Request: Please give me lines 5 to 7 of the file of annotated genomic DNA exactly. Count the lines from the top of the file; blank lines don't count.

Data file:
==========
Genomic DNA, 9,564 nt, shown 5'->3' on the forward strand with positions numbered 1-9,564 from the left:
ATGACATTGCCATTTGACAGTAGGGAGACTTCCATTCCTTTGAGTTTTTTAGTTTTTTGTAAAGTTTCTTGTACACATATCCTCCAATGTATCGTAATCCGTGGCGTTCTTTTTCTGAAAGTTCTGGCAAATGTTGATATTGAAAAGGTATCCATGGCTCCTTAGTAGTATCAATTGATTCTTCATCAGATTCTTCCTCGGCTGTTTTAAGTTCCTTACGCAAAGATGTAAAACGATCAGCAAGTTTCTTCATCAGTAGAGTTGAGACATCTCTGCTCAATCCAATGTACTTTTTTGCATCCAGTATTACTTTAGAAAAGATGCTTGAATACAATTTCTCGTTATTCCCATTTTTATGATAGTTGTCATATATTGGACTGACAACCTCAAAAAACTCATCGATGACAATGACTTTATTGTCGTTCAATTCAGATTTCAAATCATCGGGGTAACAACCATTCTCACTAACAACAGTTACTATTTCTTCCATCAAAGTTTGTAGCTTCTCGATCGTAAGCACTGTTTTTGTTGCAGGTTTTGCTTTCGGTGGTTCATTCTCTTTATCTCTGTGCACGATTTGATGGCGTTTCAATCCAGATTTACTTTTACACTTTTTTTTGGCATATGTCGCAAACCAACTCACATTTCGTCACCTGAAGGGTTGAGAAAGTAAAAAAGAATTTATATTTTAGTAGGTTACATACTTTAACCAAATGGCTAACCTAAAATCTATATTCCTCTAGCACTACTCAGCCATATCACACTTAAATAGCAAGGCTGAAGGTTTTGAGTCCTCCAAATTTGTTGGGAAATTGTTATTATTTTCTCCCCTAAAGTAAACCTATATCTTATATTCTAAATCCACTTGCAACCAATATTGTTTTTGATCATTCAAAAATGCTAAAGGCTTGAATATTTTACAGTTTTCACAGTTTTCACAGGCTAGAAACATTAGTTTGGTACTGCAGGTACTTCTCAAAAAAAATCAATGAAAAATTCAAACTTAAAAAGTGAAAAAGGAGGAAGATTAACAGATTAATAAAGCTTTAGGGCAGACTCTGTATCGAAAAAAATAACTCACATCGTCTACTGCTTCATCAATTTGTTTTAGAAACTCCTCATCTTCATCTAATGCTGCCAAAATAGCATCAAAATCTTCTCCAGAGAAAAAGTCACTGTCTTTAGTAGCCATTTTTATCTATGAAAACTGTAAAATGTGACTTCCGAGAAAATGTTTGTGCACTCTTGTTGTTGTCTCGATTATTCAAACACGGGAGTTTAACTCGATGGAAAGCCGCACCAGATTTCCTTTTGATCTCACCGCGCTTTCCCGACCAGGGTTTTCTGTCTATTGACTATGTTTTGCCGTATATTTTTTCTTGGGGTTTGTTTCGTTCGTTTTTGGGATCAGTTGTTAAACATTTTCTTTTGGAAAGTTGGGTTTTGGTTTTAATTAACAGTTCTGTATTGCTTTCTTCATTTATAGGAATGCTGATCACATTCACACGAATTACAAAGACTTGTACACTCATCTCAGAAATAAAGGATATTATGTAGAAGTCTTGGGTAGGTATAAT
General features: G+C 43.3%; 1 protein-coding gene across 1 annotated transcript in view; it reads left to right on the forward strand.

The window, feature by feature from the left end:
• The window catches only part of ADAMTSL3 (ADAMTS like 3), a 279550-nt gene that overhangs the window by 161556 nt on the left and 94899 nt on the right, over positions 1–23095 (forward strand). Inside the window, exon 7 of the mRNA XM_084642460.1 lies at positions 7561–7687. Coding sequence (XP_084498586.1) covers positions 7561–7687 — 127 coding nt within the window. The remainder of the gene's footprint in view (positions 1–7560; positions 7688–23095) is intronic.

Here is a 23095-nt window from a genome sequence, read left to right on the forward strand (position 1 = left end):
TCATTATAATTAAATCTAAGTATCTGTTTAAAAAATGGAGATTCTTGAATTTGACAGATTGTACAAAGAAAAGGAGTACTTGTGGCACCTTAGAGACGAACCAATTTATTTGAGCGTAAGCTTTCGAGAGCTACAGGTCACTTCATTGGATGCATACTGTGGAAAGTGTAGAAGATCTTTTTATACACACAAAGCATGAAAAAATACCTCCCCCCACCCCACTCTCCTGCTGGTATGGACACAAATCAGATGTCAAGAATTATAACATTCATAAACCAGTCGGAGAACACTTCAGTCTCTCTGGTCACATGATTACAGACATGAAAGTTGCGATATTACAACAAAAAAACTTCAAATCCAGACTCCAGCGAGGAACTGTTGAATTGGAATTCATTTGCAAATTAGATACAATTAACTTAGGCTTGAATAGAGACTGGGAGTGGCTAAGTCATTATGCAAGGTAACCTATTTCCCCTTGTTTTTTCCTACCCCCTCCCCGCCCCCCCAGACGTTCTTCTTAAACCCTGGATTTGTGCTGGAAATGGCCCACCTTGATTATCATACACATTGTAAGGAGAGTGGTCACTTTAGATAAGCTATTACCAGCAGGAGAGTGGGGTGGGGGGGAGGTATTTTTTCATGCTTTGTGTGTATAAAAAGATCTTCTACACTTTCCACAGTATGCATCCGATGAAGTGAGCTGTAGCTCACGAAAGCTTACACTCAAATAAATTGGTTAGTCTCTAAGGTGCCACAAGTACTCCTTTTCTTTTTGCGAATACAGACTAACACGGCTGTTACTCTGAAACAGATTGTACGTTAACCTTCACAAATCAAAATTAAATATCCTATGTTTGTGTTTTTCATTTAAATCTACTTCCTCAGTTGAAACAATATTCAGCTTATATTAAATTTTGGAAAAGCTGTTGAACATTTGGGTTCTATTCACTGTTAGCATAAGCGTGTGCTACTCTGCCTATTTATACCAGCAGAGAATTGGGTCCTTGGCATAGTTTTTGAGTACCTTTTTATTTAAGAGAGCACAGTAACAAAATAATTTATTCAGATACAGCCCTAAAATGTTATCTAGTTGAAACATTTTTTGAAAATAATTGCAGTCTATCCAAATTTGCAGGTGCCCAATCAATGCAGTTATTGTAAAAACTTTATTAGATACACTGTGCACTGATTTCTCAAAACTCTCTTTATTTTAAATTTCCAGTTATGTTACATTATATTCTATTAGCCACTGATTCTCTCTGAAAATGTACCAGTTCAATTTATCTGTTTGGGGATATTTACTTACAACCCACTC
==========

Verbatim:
• The window catches only part of ADAMTSL3 (ADAMTS like 3), a 279550-nt gene that overhangs the window by 161556 nt on the left and 94899 nt on the right, over positions 1–23095 (forward strand). Inside the window, exon 7 of the mRNA XM_084642460.1 lies at positions 7561–7687. Coding sequence (XP_084498586.1) covers positions 7561–7687 — 127 coding nt within the window. The remainder of the gene's footprint in view (positions 1–7560; positions 7688–23095) is intronic.

Here is a 23095-nt window from a genome sequence, read left to right on the forward strand (position 1 = left end):
TCATTATAATTAAATCTAAGTATCTGTTTAAAAAATGGAGATTCTTGAATTTGACAGATTGTACAAAGAAAAGGAGTACTTGTGGCACCTTAGAGACGAACCAATTTATTTGAGCGTAAGCTTTCGAGAGCTACAGGTCACTTCATTGGATGCATACTGTGGAAAGTGTAGAAGATCTTTTTATACACACAAAGCATGAAAAAATACCTCCCCCCACCCCACTCTCCTGCTGGTATGGACACAAATCAGATGTCAAGAATTATAACATTCATAAACCAGTCGGAGAACACTTCAGTCTCTCTGGTCACATGATTACAGACATGAAAGTTGCGATATTACAACAAAAAAACTTCAAATCCAGACTCCAGCGAGGAACTGTTGAATTGGAATTCATTTGCAAATTAGATACAATTAACTTAGGCTTGAATAGAGACTGGGAGTGGCTAAGTCATTATGCAAGGTAACCTATTTCCCCTTGTTTTTTCCTACCCCCTCCCCGCCCCCCCAGACGTTCTTCTTAAACCCTGGATTTGTGCTGGAAATGGCCCACCTTGATTATCATACACATTGTAAGGAGAGTGGTCACTTTAGATAAGCTATTACCAGCAGGAGAGTGGGGTGGGGGGGAGGTATTTTTTCATGCTTTGTGTGTATAAAAAGATCTTCTACACTTTCCACAGTATGCATCCGATGAAGTGAGCTGTAGCTCACGAAAGCTTACACTCAAATAAATTGGTTAGTCTCTAAGGTGCCACAAGTACTCCTTTTCTTTTTGCGAATACAGACTAACACGGCTGTTACTCTGAAACAGATTGTACGTTAACCTTCACAAATCAAAATTAAATATCCTATGTTTGTGTTTTTCATTTAAATCTACTTCCTCAGTTGAAACAATATTCAGCTTATATTAAATTTTGGAAAAGCTGTTGAACATTTGGGTTCTATTCACTGTTAGCATAAGCGTGTGCTACTCTGCCTATTTATACCAGCAGAGAATTGGGTCCTTGGCATAGTTTTTGAGTACCTTTTTATTTAAGAGAGCACAGTAACAAAATAATTTATTCAGATACAGCCCTAAAATGTTATCTAGTTGAAACATTTTTTGAAAATAATTGCAGTCTATCCAAATTTGCAGGTGCCCAATCAATGCAGTTATTGTAAAAACTTTATTAGATACACTGTGCACTGATTTCTCAAAACTCTCTTTATTTTAAATTTCCAGTTATGTTACATTATATTCTATTAGCCACTGATTCTCTCTGAAAATGTACCAGTTCAATTTATCTGTTTGGGGATATTTACTTACAACCCACTC